In 2006, the Consumer Federation of America (CFA) found that women were 32 percent more likely to receive subprime loans than men—in spite of the fact that women and men have roughly the same credit scores. Women of color were found to be the most likely of all demographic groups to receive subprime loans, while white men were the least likely. This dynamic held true at every income level, and the disparity grew with applicants’ income levels. Among mortgage applicants who earned twice an area’s median income, black women were as much as five times more likely to receive subprime mortgages than white men.
Then there’s HOPE VI—another ostensibly well-intentioned idea gone wrong. HOPE VI is a program which was originally designed to solve some of the problems of what were referred to as “severely distressed” public housing units. Launched by the United States Department of Housing (HUD) in 1992 and formally recognized by Congress in 1998, HOPE VI was intended to revitalize public housing projects through partially or completely demolishing existing low-income housing, and replacing it with mixed-income housing. In reality, the promised mixed-income developments sometimes took almost a decade to build, diminishing any realistic likelihood of the original residents' return. Most mixed-income developments built with HOPE VI money incorporated fewer low-income units than before. Some developments redefined “low-income” as a higher percentage of the area’s median income than would allow all of the original residents to be able to afford to live in the new “low-income” units. As a result, tens of thousands of people of color, mostly black, were permanently displaced from their homes. The HOPE VI money which was intended to alleviate poverty did not benefit the demolished neighborhood’s original residents, but functioned instead as a de facto subsidy for middle class housing and as a driving force of gentrification.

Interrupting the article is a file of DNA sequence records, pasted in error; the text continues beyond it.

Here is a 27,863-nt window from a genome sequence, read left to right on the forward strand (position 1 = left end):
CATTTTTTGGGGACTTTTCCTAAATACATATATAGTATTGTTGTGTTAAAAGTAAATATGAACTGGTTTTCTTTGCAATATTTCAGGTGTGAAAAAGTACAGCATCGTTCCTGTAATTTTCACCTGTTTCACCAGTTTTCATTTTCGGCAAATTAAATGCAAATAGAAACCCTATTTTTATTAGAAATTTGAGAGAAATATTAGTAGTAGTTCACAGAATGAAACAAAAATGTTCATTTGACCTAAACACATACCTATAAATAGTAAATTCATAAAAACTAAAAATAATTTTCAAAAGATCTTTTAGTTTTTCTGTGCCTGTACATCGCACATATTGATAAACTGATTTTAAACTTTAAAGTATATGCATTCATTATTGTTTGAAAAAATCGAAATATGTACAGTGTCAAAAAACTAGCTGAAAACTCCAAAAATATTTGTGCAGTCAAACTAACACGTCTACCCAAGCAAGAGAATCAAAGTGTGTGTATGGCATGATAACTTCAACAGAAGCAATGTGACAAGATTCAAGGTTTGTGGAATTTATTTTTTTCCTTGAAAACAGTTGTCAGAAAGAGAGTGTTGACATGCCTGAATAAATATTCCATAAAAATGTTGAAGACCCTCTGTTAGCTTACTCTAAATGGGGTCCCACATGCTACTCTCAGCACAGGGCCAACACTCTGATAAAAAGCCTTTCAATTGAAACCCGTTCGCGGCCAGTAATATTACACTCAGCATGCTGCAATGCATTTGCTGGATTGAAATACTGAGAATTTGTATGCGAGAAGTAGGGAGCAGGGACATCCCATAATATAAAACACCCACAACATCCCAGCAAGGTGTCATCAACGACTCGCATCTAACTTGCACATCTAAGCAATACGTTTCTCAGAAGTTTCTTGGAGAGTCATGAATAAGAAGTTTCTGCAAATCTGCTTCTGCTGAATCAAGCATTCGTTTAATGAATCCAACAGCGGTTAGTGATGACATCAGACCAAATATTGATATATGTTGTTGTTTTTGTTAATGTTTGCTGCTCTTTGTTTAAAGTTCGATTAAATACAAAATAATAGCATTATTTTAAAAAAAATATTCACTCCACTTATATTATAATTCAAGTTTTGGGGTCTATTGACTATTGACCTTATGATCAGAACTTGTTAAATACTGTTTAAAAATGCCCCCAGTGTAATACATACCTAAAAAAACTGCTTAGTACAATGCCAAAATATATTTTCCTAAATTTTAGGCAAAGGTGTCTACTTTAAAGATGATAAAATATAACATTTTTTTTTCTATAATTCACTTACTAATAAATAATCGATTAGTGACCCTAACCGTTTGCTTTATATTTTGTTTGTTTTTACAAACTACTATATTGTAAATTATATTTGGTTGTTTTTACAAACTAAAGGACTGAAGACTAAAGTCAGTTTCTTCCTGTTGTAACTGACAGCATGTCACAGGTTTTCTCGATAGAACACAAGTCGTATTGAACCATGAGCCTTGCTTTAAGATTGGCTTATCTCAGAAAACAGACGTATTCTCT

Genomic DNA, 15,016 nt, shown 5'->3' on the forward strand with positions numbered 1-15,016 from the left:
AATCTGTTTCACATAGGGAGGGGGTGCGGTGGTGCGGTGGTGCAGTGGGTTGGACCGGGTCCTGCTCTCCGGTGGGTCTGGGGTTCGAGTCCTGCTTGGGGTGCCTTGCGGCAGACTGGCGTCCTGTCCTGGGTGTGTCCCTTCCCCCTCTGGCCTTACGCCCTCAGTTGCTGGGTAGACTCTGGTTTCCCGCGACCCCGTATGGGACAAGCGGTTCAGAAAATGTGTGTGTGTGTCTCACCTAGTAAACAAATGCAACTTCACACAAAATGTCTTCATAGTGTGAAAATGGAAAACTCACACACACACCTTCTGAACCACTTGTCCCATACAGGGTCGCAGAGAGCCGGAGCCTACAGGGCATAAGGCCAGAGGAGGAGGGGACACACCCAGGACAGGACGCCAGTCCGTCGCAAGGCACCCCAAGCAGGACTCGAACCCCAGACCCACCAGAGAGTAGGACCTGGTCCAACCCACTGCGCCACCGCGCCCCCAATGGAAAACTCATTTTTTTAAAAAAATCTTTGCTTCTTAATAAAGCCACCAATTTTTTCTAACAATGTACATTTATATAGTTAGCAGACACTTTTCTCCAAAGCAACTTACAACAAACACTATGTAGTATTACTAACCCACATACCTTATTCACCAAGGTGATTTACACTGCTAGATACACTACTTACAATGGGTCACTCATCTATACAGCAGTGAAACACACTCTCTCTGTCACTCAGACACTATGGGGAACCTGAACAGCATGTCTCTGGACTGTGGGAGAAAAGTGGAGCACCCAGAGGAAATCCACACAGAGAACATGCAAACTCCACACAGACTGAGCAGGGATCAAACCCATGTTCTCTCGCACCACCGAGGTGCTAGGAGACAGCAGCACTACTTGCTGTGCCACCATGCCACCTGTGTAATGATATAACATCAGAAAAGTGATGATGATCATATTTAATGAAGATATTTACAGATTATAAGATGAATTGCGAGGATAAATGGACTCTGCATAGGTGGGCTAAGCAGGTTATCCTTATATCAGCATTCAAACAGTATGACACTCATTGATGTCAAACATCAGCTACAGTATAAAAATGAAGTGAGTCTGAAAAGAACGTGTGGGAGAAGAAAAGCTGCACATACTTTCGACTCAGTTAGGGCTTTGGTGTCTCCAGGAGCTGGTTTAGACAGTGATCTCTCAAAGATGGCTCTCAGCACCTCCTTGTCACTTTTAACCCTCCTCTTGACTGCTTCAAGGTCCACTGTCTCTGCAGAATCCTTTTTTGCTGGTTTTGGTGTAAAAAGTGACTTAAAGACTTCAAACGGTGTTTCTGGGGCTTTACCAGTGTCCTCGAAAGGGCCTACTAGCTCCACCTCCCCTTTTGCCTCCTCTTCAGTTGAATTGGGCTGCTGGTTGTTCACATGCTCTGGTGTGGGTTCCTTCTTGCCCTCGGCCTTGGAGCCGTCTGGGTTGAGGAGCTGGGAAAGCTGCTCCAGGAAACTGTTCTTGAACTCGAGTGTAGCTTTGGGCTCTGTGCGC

Concurrent with HOPE VI and the burgeoning mortgage crisis, U.S. families have faced dwindling availability of affordable rental units and public housing. According to the National Low Income Housing Coalition, the nation is 2.8 million homes short of the needed number of affordable rental housing units. In 2007, the Center on Budget and Policy Priorities released a report stating that funding for public housing had declined by 25 percent between 1999 and 2006. In roughly the same time frame, 170,000 units of public housing were lost to deterioration.